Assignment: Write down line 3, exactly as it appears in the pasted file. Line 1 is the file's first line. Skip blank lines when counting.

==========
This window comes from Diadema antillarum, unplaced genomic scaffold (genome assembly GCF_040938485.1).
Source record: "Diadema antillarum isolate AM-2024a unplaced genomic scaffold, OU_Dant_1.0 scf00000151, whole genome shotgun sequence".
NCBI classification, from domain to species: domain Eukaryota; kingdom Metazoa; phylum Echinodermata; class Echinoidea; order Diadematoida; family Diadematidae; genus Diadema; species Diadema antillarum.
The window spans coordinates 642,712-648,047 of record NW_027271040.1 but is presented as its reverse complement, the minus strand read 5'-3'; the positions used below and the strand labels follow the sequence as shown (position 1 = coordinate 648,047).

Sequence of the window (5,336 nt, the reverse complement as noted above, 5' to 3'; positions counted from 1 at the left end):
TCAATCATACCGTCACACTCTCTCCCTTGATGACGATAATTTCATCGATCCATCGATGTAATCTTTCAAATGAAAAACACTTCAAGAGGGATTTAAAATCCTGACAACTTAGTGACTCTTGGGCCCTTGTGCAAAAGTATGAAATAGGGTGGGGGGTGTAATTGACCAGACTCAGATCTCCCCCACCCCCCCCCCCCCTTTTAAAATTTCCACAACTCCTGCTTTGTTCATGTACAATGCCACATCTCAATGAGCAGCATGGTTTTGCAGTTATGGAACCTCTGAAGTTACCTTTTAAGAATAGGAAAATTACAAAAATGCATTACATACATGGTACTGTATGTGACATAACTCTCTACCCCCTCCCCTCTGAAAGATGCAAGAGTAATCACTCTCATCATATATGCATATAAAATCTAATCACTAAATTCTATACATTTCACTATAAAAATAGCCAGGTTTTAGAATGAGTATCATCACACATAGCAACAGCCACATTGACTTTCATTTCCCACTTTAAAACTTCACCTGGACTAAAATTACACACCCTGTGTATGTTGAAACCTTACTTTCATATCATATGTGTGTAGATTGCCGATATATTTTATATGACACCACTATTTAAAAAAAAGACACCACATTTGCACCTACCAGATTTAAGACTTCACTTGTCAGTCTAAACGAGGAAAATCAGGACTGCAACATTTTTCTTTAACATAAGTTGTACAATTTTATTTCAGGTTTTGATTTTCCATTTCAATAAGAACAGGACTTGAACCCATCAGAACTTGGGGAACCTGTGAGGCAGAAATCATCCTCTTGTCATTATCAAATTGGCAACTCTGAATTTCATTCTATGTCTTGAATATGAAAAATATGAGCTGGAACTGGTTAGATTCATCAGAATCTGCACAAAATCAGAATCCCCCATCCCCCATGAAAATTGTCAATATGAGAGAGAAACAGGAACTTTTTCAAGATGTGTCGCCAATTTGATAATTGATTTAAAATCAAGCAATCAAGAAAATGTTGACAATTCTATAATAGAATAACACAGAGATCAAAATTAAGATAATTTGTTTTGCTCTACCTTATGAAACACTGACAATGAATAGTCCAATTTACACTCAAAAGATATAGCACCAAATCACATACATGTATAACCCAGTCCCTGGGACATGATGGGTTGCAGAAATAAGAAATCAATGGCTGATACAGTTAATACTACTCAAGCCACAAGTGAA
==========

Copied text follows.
NCBI classification, from domain to species: domain Eukaryota; kingdom Metazoa; phylum Echinodermata; class Echinoidea; order Diadematoida; family Diadematidae; genus Diadema; species Diadema antillarum.